The European Accessibility Act was adopted in 2019. Similar to the Americans with Disabilities Act (ADA) in the US, the European Accessibility Act is directed toward the private sector. According to Siteimprove: “The European Accessibility Act applies to manufacturers and providers who sell products and services across European borders that have been deemed essential by the directive,” such as computers, e-commerce services, banking services, and more. The act has a broader focus than just websites and apps; for example, it also applies to ATMs and to the services and products of the transportation sector. Individual members states are supposed to implement the European Accessibility Act in their own laws, and they have until 2025 for those laws to be implemented.

The African Charter on Human and People’s Rights

The African Charter on Human and People’s Rights is a regional human rights instrument, signed and ratified by 54 states. It went into effect in 1986 under the Organisation of African Unity, the predecessor of the African Union.

Article 2 is a non-discrimination clause. It doesn’t explicitly include people with disabilities. Article 2 reads:

Every individual shall be entitled to the enjoyment of the rights and freedoms recognised and guaranteed in the present Charter without distinction of any kind such as race, ethnic group, colour, sex, language, religion, political or any other opinion, national and social origin, fortune, birth or any status.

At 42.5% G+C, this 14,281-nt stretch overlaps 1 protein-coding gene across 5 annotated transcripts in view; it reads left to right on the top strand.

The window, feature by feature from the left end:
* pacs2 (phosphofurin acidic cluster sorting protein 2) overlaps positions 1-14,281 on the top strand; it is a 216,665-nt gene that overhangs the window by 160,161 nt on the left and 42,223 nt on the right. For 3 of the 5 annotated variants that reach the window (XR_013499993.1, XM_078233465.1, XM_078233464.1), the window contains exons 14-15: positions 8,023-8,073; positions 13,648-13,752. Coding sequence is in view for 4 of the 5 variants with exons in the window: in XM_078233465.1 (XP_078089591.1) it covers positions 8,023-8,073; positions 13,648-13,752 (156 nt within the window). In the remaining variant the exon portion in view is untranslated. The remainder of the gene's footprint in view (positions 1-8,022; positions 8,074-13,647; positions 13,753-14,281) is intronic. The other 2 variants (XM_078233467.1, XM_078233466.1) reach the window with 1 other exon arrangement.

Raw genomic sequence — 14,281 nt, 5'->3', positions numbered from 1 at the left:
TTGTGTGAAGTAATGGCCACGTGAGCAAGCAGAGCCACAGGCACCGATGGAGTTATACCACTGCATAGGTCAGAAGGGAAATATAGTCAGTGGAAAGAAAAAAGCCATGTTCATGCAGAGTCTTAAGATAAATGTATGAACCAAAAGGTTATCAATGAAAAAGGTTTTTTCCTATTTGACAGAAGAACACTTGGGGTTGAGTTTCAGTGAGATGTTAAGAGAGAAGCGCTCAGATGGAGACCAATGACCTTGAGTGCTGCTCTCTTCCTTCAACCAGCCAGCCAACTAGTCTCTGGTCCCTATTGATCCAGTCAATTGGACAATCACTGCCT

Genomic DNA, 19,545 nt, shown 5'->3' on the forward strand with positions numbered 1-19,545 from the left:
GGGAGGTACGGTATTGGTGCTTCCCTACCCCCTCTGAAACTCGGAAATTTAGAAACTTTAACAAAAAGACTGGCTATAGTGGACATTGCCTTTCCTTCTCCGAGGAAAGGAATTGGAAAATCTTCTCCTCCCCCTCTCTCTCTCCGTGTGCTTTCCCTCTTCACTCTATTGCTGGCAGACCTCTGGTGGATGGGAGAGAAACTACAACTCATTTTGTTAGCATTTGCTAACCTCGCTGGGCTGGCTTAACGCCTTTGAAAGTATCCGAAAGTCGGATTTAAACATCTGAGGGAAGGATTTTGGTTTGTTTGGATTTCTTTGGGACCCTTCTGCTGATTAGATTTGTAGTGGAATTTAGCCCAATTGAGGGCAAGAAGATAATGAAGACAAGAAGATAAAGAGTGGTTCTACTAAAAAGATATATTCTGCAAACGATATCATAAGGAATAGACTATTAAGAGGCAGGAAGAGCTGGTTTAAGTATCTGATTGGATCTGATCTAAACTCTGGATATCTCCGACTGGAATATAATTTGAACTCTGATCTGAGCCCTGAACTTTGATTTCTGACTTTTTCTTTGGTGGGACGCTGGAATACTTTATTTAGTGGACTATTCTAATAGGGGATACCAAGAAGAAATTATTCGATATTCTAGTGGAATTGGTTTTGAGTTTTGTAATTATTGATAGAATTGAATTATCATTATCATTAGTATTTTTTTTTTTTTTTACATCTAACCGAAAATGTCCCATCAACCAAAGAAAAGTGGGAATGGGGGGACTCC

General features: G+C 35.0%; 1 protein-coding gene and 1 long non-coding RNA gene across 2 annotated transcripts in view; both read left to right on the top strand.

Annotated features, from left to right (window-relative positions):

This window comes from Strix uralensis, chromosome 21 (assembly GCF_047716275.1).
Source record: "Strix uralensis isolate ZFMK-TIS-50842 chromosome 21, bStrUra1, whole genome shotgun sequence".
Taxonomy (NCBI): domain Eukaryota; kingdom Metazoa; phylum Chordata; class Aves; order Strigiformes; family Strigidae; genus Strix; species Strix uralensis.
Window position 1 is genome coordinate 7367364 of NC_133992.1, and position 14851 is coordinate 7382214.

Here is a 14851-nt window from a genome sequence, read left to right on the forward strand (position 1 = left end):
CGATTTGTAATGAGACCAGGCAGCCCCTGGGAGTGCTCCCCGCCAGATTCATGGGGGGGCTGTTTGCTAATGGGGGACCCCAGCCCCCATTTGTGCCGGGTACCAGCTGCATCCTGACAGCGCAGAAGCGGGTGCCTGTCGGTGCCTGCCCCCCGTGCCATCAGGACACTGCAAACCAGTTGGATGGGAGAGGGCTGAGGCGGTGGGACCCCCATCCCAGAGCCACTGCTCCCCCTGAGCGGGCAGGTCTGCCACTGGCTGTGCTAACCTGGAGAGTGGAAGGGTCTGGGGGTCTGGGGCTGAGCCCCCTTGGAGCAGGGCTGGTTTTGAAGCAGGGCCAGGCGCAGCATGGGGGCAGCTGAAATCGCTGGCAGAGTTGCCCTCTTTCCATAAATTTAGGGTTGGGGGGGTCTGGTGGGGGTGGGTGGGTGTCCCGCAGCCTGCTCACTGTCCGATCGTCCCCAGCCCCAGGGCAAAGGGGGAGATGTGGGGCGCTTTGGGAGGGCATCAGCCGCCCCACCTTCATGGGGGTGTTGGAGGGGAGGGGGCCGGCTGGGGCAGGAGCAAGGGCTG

However, article 18 does specifically mention people with disabilities. It reads in part:

The aged and the disabled shall also have the right to special measures of protection in keeping with their physical or moral needs.

The Inter-American Convention on the Elimination of All Forms of Discrimination Against Persons with Disabilities

The Inter-American Convention on the Elimination of All Forms of Discrimination Against Persons with Disabilities is a regional human rights instrument. It was adopted in 1999 under the Organization of American States and entered into force in 2001. I believe the United States has neither signed or ratified the treaty.

As the title of the treaty implies, the Convention specifically addresses discrimination against people with disabilities. Article 2 states:

The objectives of this Convention are to prevent and eliminate all forms of discrimination against persons with disabilities and to promote their full integration into society.

Article 3 says that countries will “undertake to” adopt legislation and other measures to eliminate discrimination by both governments and private entities and eliminate architectural, transportation, and communication access barriers. Article 3 also says that countries will work on:

  • Preventing preventable disabilities
  • Treatment
  • Rehabilitation
  • Education
  • Job Training
  • The “provision of comprehensive services to ensure the optimal level of independence and quality of life for persons with disabilities”
  • Increasing public awareness and eliminating prejudices

Image created by Cam Coulter. Icon by mikion on the Noun Project.


Share on Twitter

100 Days of A11y